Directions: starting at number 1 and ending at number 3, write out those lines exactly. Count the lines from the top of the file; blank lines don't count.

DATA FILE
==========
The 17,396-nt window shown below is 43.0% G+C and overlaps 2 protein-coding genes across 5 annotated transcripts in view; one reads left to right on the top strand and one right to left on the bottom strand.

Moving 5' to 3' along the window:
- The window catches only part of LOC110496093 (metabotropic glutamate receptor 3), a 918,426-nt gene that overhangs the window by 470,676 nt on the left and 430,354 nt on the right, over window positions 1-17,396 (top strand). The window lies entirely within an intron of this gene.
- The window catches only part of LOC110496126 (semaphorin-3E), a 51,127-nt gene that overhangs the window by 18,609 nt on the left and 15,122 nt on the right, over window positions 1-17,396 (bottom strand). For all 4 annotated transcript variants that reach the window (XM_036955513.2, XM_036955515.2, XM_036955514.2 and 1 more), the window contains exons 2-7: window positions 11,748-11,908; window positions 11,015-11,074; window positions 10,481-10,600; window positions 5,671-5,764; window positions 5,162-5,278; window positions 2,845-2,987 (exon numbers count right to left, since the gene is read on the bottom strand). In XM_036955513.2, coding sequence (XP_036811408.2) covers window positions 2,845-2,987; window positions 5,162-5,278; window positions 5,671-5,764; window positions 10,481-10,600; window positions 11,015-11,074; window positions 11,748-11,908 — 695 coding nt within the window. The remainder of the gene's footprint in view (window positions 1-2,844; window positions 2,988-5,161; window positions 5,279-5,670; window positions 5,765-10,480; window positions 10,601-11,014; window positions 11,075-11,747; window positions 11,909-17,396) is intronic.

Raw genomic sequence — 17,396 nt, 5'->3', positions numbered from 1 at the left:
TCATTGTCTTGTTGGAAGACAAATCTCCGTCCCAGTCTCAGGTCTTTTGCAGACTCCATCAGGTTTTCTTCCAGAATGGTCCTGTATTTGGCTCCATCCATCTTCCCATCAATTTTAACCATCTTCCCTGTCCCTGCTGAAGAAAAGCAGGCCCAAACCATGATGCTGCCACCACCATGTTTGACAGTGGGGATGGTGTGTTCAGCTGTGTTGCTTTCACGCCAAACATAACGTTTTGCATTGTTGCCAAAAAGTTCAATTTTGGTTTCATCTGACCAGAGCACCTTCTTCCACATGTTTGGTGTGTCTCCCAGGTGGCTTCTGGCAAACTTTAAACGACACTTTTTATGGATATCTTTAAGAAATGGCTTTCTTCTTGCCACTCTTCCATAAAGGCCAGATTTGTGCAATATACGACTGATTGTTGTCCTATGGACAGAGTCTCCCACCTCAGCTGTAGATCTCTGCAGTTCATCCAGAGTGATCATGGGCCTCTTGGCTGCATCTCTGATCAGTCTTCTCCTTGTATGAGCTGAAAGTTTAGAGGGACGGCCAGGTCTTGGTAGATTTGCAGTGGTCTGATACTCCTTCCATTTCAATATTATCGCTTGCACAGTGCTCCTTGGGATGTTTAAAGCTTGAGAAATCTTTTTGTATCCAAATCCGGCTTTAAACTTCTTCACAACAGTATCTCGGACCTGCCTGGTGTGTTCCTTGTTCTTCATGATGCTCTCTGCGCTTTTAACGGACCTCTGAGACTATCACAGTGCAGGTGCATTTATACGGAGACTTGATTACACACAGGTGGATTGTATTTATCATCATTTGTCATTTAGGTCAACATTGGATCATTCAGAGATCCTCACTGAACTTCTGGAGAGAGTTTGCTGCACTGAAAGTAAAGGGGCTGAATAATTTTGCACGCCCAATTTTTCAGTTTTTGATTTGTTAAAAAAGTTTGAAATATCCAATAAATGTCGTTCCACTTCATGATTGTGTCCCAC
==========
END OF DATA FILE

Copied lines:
The 17,396-nt window shown below is 43.0% G+C and overlaps 2 protein-coding genes across 5 annotated transcripts in view; one reads left to right on the top strand and one right to left on the bottom strand.

Moving 5' to 3' along the window:
- The window catches only part of LOC110496093 (metabotropic glutamate receptor 3), a 918,426-nt gene that overhangs the window by 470,676 nt on the left and 430,354 nt on the right, over window positions 1-17,396 (top strand). The window lies entirely within an intron of this gene.